A young band ventures into the woods to pen some new songs that will turn them into rockstars. Unfortunately, those woods are haunted, and lots of blood curdling screams and killing ensues. “Don’t Go in the Woods” is a mashup between a serious “Glee” episode and a bad slasher film — in other words, it’s a lot of fun.
It’s also directed by Vincent D’Onofrio who came up with the spooky premise. D’Onfrio is best known as Detective Goren from “Law & Order: Criminal Intent” but he’s had a lengthy career with credits in movies like “Full Metal Jacket” and “Men in Black.” The 52-year-old actor talked to HuffPost Celebrity about being a director and the Wall Street protests.
Creepy! How did you come up with the idea for “Don’t Go In the Woods”?
I was in the car on the way to our house upstate and we have these woods. I have a friend who’s a singer/songwriter who’s really talented and in the car on the way home I just said, “Why don’t I make a slasher musical with non-actors who can sing and it’s a film that everybody sings and dies in?”
Did you use non-actors because they’re really cheap and you could boss them around?
Yes! No, I didn’t want it to turn into a big production. I wanted to cast it myself. The idea was to write a B-movie horror structure and I thought it would be really cool to put non-actors’ performances in it against these really kind of cool pop songs and the contrast of that — the flat kind of acting against a musical aspect. Like something you’re not quite sure of and then on top of it I threw in this cerebral leading guy so that creates a cerebral tone to the film, makes it seem deeper than it is. It was all a guise to make it pure entertainment.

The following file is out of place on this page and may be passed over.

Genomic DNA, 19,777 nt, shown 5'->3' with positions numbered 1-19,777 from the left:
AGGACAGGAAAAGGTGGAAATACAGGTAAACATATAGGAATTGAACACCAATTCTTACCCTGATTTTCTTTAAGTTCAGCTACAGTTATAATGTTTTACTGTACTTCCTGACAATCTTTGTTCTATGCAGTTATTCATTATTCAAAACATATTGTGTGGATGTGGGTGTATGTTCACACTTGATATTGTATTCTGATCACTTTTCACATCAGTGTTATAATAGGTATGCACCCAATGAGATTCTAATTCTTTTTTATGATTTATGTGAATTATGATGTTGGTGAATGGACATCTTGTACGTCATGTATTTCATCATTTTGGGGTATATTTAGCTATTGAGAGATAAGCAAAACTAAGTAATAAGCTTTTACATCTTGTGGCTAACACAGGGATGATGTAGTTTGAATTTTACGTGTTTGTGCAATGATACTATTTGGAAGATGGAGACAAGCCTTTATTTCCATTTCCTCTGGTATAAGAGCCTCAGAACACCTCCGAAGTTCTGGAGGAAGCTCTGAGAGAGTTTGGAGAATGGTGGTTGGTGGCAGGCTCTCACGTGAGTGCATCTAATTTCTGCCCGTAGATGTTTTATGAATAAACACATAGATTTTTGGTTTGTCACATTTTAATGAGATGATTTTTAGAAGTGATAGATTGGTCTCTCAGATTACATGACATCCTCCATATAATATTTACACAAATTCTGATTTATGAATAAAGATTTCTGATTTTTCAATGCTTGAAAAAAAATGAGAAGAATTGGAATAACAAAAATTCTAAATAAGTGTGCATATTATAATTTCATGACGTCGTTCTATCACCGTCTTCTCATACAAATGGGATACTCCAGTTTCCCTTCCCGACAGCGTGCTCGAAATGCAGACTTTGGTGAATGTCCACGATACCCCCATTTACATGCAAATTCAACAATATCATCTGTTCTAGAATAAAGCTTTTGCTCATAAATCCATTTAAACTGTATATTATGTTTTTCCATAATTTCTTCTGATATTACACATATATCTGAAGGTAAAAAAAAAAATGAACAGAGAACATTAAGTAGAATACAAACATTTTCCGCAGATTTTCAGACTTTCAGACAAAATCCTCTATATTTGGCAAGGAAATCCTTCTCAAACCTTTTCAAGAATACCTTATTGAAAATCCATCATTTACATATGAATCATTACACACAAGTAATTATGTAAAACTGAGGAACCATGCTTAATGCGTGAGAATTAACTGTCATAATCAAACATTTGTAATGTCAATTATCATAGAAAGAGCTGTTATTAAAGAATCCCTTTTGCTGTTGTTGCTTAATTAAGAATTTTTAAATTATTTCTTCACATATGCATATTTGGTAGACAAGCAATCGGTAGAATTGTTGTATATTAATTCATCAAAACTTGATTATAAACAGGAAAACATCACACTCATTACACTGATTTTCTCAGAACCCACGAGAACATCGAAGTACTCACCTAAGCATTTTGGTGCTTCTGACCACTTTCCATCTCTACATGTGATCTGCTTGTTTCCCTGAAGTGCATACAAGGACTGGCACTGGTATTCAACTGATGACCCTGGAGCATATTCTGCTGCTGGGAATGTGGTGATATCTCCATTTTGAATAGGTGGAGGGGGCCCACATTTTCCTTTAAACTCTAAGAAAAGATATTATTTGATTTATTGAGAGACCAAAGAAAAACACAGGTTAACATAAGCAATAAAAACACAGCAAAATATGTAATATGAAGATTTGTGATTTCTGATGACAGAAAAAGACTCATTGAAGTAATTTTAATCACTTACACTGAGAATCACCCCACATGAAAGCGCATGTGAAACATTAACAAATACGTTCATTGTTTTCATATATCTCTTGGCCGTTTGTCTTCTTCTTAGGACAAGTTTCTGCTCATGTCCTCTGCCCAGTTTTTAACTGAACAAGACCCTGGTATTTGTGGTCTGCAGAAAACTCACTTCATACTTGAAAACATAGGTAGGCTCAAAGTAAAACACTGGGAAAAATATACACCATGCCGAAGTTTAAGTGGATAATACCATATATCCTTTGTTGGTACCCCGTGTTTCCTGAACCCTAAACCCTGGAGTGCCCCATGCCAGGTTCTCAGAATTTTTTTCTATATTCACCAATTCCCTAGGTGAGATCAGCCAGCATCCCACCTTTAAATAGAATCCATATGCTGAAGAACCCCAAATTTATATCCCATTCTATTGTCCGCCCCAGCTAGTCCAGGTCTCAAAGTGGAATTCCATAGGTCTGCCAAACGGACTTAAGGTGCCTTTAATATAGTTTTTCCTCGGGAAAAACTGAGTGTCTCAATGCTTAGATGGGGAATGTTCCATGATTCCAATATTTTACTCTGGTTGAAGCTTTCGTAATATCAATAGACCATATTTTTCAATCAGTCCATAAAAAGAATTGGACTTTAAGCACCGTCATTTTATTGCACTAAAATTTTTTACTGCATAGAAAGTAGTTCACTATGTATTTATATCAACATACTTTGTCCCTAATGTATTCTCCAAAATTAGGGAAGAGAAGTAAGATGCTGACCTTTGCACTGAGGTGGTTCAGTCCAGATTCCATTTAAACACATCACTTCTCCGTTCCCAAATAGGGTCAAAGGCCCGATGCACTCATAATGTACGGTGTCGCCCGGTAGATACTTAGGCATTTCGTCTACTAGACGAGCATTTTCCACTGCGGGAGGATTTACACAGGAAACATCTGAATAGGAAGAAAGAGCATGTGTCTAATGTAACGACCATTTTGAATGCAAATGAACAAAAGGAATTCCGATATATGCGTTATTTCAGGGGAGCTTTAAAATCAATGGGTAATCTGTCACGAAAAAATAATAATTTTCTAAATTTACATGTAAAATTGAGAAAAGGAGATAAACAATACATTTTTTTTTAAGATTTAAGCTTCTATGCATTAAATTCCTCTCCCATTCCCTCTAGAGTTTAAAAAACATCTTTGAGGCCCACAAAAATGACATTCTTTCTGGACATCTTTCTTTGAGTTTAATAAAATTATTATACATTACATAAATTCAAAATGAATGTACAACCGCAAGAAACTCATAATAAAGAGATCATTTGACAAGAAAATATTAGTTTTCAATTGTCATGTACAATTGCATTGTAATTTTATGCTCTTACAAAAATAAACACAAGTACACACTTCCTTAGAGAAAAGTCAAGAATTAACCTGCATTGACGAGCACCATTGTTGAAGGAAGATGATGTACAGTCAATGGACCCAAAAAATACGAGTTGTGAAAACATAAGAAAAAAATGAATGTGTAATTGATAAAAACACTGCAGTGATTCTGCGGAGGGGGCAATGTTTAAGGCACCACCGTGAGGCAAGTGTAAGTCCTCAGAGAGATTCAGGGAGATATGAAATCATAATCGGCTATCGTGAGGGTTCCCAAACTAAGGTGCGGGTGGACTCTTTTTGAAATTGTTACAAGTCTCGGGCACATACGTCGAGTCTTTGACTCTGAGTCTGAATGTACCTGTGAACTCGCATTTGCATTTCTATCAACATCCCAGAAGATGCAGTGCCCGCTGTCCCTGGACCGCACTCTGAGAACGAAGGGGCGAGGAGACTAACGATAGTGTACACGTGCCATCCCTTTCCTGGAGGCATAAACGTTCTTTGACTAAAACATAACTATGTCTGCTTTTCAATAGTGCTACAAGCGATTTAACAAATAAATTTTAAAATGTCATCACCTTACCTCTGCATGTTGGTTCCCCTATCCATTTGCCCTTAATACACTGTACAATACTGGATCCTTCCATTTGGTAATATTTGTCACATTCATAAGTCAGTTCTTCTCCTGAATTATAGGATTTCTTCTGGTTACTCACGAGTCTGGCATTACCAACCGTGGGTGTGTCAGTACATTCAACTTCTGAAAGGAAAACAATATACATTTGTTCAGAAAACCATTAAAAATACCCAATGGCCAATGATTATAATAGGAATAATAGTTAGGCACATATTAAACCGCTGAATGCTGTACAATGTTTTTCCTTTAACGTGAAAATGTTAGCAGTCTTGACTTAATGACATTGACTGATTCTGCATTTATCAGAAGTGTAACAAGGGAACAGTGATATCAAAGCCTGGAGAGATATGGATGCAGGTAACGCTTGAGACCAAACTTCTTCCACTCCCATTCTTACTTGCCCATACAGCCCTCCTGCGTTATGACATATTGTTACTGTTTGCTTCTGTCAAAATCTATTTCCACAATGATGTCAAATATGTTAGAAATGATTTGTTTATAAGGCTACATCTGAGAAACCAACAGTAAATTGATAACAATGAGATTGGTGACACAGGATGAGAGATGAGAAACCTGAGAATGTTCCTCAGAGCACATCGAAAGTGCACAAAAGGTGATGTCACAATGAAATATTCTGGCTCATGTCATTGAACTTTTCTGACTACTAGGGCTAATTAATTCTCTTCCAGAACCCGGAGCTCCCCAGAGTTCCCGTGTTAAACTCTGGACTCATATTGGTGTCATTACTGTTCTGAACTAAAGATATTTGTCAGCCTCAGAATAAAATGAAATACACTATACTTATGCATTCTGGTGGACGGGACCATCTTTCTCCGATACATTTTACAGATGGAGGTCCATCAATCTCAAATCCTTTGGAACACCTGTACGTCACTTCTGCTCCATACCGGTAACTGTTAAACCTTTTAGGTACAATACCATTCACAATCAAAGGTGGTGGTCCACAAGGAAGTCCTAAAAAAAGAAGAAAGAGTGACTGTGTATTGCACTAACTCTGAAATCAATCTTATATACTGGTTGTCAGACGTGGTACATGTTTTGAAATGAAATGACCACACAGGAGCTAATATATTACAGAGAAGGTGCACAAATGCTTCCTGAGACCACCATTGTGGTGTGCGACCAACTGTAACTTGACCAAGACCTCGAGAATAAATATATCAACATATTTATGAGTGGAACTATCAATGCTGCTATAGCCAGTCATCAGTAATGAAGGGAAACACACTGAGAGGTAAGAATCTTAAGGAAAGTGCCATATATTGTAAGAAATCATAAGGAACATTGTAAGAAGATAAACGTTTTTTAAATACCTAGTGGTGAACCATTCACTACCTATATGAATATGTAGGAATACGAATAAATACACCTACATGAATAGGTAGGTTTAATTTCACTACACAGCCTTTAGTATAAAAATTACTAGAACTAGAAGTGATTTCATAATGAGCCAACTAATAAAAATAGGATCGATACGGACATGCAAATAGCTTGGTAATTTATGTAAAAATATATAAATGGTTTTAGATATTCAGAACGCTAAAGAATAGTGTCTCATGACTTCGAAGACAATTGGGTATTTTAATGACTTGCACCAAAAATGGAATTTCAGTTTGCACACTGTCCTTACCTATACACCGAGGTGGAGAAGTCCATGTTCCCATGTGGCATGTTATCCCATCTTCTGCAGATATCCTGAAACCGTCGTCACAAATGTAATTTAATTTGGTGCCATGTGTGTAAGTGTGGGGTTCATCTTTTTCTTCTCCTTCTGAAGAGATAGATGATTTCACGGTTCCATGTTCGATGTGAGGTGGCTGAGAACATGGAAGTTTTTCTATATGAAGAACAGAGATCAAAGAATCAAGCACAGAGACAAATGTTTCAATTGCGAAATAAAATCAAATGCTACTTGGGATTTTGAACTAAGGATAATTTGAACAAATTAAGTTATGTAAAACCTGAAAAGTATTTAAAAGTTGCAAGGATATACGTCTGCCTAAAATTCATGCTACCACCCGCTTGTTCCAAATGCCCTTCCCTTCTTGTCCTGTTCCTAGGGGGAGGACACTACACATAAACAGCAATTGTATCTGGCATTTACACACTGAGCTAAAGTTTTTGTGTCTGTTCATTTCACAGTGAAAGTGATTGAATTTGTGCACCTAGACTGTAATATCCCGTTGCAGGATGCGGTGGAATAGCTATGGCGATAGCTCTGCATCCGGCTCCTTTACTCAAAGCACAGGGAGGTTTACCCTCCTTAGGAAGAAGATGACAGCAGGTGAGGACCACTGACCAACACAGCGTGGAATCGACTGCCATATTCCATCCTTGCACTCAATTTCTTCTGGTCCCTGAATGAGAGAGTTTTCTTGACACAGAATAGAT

Did you grow up loving slasher movies?
As much as the next person. The really cool thing about horror films is that they’re not judged. I wish that all films were looked at that way. I’m just as guilty as everybody else. When I go see a drama or a comedy, right away I want it to be great, like the best thing ever, and I’m always let down.
Yeah, always is a bit of an exaggeration. But when you sit down to see a horror movie, you don’t have any expectations. It’s like, “Okay, I’m going to take a leap of faith. I know there’s going to be a lot of bad acting, I’m just going to have a blast watching it.”
Have you ever had a day in the last ten years where someone hasn’t sung the “duh duh” sound of “Law & Order?”
No, when I go to the corner to get milk a cop or a city worker or a pedestrian will all say, “‘Full Metal Jacket,’ ‘Criminal Intent,’ ‘The Cell,’” they go through the list.
I have to admit, every time “Mystic Pizza” is on, I get sucked in.
I haven’t seen that movie for, God, 20 years.
You’re very thin in it.
Yeah! I’m very young.
What’s your favorite movie?
My all time favorite is the reason I’m talking to you, “Full Metal Jacket.” I wouldn’t have a career if it wasn’t for Stanley Kubrick. That’s at the top no matter what. Also, the better the director, the more fun I had.
Is it fun being a director?
I’ve worked with so many great directors, it’s a little embarrassing calling myself a director because they’re just so fucking good.
So what are you going to call yourself? Caterer?
Yeah, I would prefer that. Can I?
If you made the sandwiches, sure.
Well some days I did make the sandwiches and coffees. So when I was catering this movie everybody knew each other — these are people I’ve known 10 or 20 years so there’s no chief cook. We’re just a bunch of people making this crazy idea I had so that’s what it feels like.
I loved “Steal This Movie,” the movie you made about Abbie Hoffman. How come I didn’t see you down at the Wall Street protests?
I’ve been down there. I find it to be great. I just wish it would ignite, it fizzled out. It might come back in the summer. It’s cold now.
So you think protestors need their hot chocolate?
You know how cold it gets in New York. Protestors don’t like the cold — even the best ones.
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